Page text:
What no one can ignore is that Monju is located adjacent to an earthquake fault. But the JAEA, in figures released in early August at a meeting of experts, says the latest assessments indicate the facility could withstand a massive quake similar to the one that struck northeast Japan last year, as well as a tsunami of up to 21 meters.

There are also worries over the weapons-grade plutonium the reactor can produce. Nuclear energy officials say international inspections and Japanese law ensure Monju's plutonium cannot be diverted to any clandestine weapons project.

Monju as model for nuclear waste disposal

That may leave Monju taking on another more altruistic role, based on its ability to also consume, rather than simply create, plutonium.

Following the inaugural meeting in July in Tokyo of the U.S.-Japan Bilateral Commission on Civil Nuclear Cooperation, U.S. Department of Energy Deputy Secretary Daniel Poneman told reporters "if you could use fast reactors to burn down plutonium that would be a good thing."

Monju was a topic in the U.S.-Japan meeting, according to Science magazine, with discussion about the plant's ability to burn plutonium and the long-lived isotopes of elements such as neptunium and americium that account for much of the radiotoxicity of nuclear waste.  Japanese sources say the United States is looking at Monju as a model rather than contemplating shipping its radioactive materials to Japan.

The United States' last fast reactor, the Argonne National Laboratory's Experimental Breeder Reactor-II, was shut down in 1994. Construction of a commercial fast breeder reactor, the Clinch River plant in the state of Tennessee, was halted in 1983 when the U.S. Congress cut funding.

The nation's first fast breeder reactor operated from 1963 until 1972. Its license was not renewed after engineering problems and the plant was decommissioned.

The United States has tens of thousands of tons of radioactive waste at nuclear plants across the country. Disposal of it in deep underground facilities was supposed to have begun in 1998. But the $15 billion site chosen in the Nevada desert at Yucca Mountain, remains unfinished amid a remaining series of legal, political and technical hurdles.

Steve Herman

A veteran journalist, Steve Herman is VOA's Southeast Asia Bureau Chief and Correspondent, based in Bangkok.

You May Like

UN Ambassador Power Highlights Plight of Women Prisoners

She launches the 'Free the 20' campaign, aimed at profiling women being deprived of their freedom around the world More

Satellite Launch Sparks Spectacular Light Show

A slight delay in a satellite launch lit up the Florida sky early this morning More

Fleeing IS Killings in Syria, Family Reaches Bavaria

Exhausted, scared and under-nourished, Khalil and Maha's tale mirrors those of thousands of refugees from war-torn countries who have left their homes in the hopes of finding a better life More

Featured Videos

Your JavaScript is turned off or you have an old version of Adobe's Flash Player. Get the latest Flash player.
Nobel Prize Winner Malala Talks to VOAi
X
August 31, 2015 2:17 AM
Nobel Peace Prize winner Malala Yousafzai met with VOA's Deewa service in Washington Sunday to talk about women’s rights and unveil a trailer for her new documentary. VOA's Katherine Gypson has more.
Video

Video Nobel Prize Winner Malala Talks to VOA

Nobel Peace Prize winner Malala Yousafzai met with VOA's Deewa service in Washington Sunday to talk about women’s rights and unveil a trailer for her new documentary. VOA's Katherine Gypson has more.
Video

Video War, Drought Threaten Iraq's Marshlands

Iraq's southern wetlands are in crisis. These areas are the spawning ground for Gulf fisheries, a resting place for migrating wildfowl, and source of livelihood for fishermen and herders. Faith Lapidus has more.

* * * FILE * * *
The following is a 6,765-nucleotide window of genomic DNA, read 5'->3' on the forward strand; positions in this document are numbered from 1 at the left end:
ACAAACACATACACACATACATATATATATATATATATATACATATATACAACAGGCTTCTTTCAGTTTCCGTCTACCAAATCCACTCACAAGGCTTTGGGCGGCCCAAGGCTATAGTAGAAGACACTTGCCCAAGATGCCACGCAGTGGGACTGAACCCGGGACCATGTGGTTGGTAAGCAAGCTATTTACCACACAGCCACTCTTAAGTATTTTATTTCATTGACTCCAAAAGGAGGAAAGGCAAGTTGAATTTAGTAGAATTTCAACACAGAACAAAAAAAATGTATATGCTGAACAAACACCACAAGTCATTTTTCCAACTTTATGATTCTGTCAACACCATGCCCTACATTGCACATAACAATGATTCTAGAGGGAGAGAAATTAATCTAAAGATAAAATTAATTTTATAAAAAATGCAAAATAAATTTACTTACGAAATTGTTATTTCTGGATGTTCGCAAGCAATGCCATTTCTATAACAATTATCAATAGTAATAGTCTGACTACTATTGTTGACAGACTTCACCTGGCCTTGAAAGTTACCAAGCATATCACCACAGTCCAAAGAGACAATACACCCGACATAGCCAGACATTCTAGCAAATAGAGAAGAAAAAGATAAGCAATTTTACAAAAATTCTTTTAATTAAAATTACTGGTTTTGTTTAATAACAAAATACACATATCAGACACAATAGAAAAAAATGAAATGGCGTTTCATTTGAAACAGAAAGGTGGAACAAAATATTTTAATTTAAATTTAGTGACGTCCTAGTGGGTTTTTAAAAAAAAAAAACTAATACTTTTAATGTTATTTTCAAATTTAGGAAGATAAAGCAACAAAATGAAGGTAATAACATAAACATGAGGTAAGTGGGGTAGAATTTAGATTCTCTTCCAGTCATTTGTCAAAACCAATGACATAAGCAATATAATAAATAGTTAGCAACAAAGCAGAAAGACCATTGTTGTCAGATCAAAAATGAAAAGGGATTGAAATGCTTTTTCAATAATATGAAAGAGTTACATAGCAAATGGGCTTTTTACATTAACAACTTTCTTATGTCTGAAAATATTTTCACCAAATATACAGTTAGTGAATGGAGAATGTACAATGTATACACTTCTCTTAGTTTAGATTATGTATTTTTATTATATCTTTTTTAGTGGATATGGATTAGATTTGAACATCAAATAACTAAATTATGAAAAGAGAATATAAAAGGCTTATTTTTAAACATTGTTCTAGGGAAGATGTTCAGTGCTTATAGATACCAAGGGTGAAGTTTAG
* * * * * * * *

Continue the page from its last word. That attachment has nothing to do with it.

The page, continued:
Video

Video Colombians Flee Venezuela as Border Crisis Escalates

Hundreds of Colombians have fled Venezuela since last week, amid an escalating border crisis between the two countries. Last week, Venezuelan President Nicolas Maduro ordered the closure of a key border crossing after smugglers injured three Venezuelan soldiers and a civilian. The president also ordered the deportation of Colombians who are in Venezuela illegally. Zlatica Hoke reports.
Video

Video Rebuilding New Orleans' Music Scene

Ten years after Hurricane Katrina inundated New Orleans, threatening to wash away its vibrant musical heritage along with its neighborhoods, the beat goes on. As Bronwyn Benito and Faith Lapidus report, a Musicians' Village is preserving the city's unique sound.
Video

Video In Russia, Auto Industry in Tailspin

Industry insiders say country relies too heavily on imports as inflation cuts too many consumers out of the market. Daniel Schearf has more from Moscow.
Video

Video Scientist Calls Use of Fetal Tissue in Medical Research Essential

An anti-abortion group responsible for secret recordings of workers at a women's health care organization claims the workers shown are offering baby parts for sale, a charge the organization strongly denies. While the selling of fetal tissue is against the law in the United States, abortion and the use of donated fetal tissue for medical research are both legal. VOA’s Julie Taboh reports.
Video

Video Next to Iran, Climate at Forefront of Obama Agenda

President Barack Obama this week announced new initiatives aimed at making it easier for Americans to access renewable energy sources such as solar and wind. Obama is not slowing down when it comes to pushing through climate change measures, an issue he says is the greatest threat to the country’s national security. VOA correspondent Aru Pande has more from the White House.
Video

Video Arctic Draws International Competition for Oil

A new geopolitical “Great Game” is underway in earth’s northernmost region, the Arctic, where Russia has claimed a large area for resource development and President Barack Obama recently approved Shell Oil Company’s test-drilling project in an area under U.S. control. Greg Flakus reports.
Video

Video Philippine Maritime Police: Chinese Fishermen a Threat to Country’s Security

China and the Philippines both claim maritime rights in the South China Sea.  That includes the right to fish in those waters. Jason Strother reports on how the Philippines is catching Chinese nationals it says are illegal poachers. He has the story from Palawan province.
Video

Video China's Spratly Island Building Said to Light Up the Night 'Like A City'

Southeast Asian countries claim China has illegally seized territory in the Spratly islands. It is especially a concern for a Philippine mayor who says Beijing is occupying parts of his municipality. Jason Strother reports from the capital of Palawan province, Puerto Princesa.
Video

Video Ages-old Ice Reveals Secrets of Climate Change

Ice caps don't just exist at the world's poles. There are also tropical ice caps, and the largest sits atop the Peruvian Andes - but it is melting, quickly, and may be gone within the next 20 years. George Putic reports scientists are now rushing to take samples to get at the valuable information about climate change locked in the ice.

VOA Blogs